Okay. But . . .
Then characters swap identities and are barely rooted in one another’s perceptions, while the time streams in which they exist undulate, cross over one another, and twist back in on themselves.
Any pretense at a linear narrative into which you can place events and relate them to one another has been abandoned. As such, the terrain of Nemonymous Night seems to be the unconsciousness where dreams intersect with reality.
But whose unconsciousness? Perhaps it is a matrix where the dreams and psychic flotsam of different people mingle in an attempt to construct an agreed-upon version of reality before drifting off?
As you’ve probably figured out by now, I never quite tuned in to D. F. Lewis’s frequency.
Comparisons with Douglas Adams, Philip K. Dick, and James Joyce’s Finnegans Wake suggest themselves as literary reference points, but don’t let fmailiarity with those fool potential readers into a sense of complacency.
Nemonymous Night is not an easy read; however—and here’s the rub—it’s entirely
readable. If you got through Dylan’s Tarantula and thought it was a seamless masterpiece and that Beckett’s The Unnamable is a bit light for your tastes, then by all means, give this one a try.
If you have no idea what I’ve just spent many paragraphs attempting to express, perhaps you ought to move on to another book.
This review was written for an first published on the New York Journal of Books.

Saturday, 4 June 2011

Brendan at the Chelsea

"If Jesus Christ was married to you, he'd be back up that cross within five minutes, banging in the fucking nails himself."
One of the more memorable lines from Brendan at the Chelsea, playing at the newly rebuilt Lyric Theatre in Belfast.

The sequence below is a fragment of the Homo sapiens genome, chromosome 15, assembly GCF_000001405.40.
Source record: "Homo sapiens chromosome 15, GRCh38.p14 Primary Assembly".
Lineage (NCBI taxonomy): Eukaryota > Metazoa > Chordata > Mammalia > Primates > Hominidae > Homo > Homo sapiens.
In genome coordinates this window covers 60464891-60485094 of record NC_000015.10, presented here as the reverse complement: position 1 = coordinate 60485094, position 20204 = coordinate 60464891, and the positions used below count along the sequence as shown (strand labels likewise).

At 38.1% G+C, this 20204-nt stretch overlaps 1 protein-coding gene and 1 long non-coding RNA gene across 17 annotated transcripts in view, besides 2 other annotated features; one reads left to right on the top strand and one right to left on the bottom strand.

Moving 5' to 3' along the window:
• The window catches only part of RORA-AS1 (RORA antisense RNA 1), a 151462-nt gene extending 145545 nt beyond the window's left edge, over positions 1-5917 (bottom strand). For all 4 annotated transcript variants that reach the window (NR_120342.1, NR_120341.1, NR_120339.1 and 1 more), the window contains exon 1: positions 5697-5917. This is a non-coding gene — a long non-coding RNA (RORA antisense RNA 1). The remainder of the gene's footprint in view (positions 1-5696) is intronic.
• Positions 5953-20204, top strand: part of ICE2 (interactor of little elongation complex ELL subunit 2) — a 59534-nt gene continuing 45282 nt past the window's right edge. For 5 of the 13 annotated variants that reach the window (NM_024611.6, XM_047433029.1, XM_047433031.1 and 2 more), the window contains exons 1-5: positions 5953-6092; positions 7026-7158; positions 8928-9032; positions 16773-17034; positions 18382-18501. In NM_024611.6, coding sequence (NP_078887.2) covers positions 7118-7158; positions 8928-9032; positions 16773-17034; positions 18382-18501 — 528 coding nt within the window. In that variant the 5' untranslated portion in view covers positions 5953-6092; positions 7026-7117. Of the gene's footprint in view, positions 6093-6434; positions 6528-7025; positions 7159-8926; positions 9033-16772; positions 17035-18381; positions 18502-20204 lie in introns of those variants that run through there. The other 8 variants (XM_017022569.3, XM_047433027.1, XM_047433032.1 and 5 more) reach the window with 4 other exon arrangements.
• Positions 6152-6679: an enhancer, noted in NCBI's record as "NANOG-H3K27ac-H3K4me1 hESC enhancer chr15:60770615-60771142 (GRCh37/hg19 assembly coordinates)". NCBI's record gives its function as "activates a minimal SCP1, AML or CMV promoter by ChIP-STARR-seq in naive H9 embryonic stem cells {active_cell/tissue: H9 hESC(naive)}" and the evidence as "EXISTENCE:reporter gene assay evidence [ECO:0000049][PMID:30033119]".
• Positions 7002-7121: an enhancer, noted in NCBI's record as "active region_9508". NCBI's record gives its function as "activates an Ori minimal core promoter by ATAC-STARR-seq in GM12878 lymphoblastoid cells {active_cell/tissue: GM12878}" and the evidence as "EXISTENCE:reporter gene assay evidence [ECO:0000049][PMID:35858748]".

Brendan Behan is played by the normally lithe Adrian Dunbar, whose fake beer gut struck the only false note about this performance.
The sluggish hungover movements, the drunken slabbering, the acerbic wit and cutting put downs - as evidenced in the opening line - and an easy charm are brought to life by Dunbar.
Set in New York's Chelsea Hotel in 1963, the year before Behan died, it finds the Dublin writer unable to physically write and recording his thoughts into a tape recorder.
His publisher is on his back looking for the book he has paid an advance for out of which Behan's hotel bill is being paid and which Behan is unable to deliver.
His lover - who we never see - with whom he has had a child, is urging him to break up with his wife although from the snatches of phone conversation we hear from Behan's side it doesn't seem she is fully committed to him.
His wife, Beatrice, is due to arrive in New York after finally tracking him down there two months after he fled from Dublin without telling her that he was leaving.
Behan is living in an alcoholic fug, shifting between hangover, enebriation, all-out slabbering drunkeness and delerium tremens.
An assistant, Lianne, tries to encourage him to write, gives him his medecine and puts him to bed when he can't do it himself.
A composer, George lauds his genius and tries to encourage him to seek help for his alcoholism because he is literally pissing away his talent.